Introducing Awestruck Biophilic Design - bringing the outdoors indoors through the exploration of wellbeing

Biomimicry Design in Interior Architecture

 

 

Giles Miller Studio. Photograph by John Miller

As technology evolves our connection with the outside world decreases. Biomimicry is a way that many people are incorporating nature into their world through a variety of materials and medias.

Photography by Roland Halbe

Photography by Roland Halbe, Universität Stuttgart Uses Robotics and Biomimicry to Create an Outdoor Event Pavillion

Biomimicry was originally defined by Janine Benyus in 1997, as imitating or taking inspiration from nature’s forms and processes to solve problems for humans. Benyus was a biologist and leader of the emerging discipline of biomimicry, one of her key points of this discipline was for the need to imitate nature to ensure a more sustainable future. To live on this planet, we need to live a sustaining lifestyle and adapt to evolving changes in order to develop and grow this planet. Although Benyus and leaders of biomimicry stated that although the structure is an obvious part of nature, mimicking natural forms alone neglects the point. Instead the full emulation of nature engages at least three levels of mimicry: ecosystem, form and process.

Naturalist Janine Benyus has helped pioneer the field of biomimicry

Naturalist Janine Benyus has helped pioneer the field of biomimicry

Biomimicry is more than just replicating natural objects or systems or even just simply designing something that you would consider green or sustainable.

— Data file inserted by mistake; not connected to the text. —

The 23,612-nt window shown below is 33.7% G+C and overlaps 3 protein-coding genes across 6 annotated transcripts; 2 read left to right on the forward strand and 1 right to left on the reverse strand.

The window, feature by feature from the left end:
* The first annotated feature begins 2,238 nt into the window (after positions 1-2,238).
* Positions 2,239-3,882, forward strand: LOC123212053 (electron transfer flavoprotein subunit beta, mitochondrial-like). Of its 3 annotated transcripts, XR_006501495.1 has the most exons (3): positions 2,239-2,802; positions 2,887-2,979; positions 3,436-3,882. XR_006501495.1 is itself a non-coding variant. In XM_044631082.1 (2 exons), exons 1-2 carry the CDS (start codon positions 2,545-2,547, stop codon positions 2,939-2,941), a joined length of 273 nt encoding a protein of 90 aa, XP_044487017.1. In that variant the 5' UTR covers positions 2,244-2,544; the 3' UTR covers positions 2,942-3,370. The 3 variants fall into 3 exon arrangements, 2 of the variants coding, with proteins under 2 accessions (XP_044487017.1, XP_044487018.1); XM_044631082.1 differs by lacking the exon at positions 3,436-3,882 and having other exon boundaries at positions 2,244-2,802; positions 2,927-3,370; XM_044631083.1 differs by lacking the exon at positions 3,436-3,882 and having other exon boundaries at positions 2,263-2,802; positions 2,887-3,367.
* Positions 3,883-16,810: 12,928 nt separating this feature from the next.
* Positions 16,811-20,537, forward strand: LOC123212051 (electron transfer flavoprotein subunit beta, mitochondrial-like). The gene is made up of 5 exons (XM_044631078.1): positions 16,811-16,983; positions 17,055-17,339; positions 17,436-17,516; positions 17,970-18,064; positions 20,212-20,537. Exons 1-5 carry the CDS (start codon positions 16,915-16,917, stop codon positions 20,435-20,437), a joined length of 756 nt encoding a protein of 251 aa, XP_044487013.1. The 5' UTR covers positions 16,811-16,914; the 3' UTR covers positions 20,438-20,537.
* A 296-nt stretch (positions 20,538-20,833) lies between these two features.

1. Firstly, it involves the close inspection of an ecosystem or organism.
  2. Then the mindful application of the original design principles found in a natural solution.

Learning about nature is a lot more different than learning from nature. As nature has tested patterns over time and solutions all around us. Biomimicry is the study and application of natural solutions to design challenges. As Janine Benyus says, “Nature is imaginative by necessity and has already solved many of the problems we are grappling with today,”.

Lotus Temple, New Delhi. Credit : Reddit

Lotus Temple, New Delhi. Credit : Reddit

Biomimicry in Interior Architecture

When interior designers talk about their designs being influenced by nature, they are talking about the designs appearance as it has an organic shape. Nature is great for inspiration by looking at natural colours, texture and forms but this alone isn’t biomimetics. Dr Julian Vincent states “biomimetics has to have some biology in it”. Therefore, design should be inspired by nature’s science, not just its look to be truly biomimetic. Biomimicry is great example of good design! As it can lead to innovative solutions and ideas as well as sustainable and functional perspectives.

PAVILION • HONG KONG (SAR), Designed by Architects: Emmi Keskisarja, Kristof Crolla (LEAD) and Sebastien Delagrange (LEAD), Pekka Tynkkynen. Photography by Pekka Tynkkynen, Emmi Keskisarja

PAVILION • HONG KONG (SAR), Designed by Architects: Emmi Keskisarja, Kristof Crolla (LEAD) and Sebastien Delagrange (LEAD), Pekka Tynkkynen. Photography by Pekka Tynkkynen, Emmi Keskisarja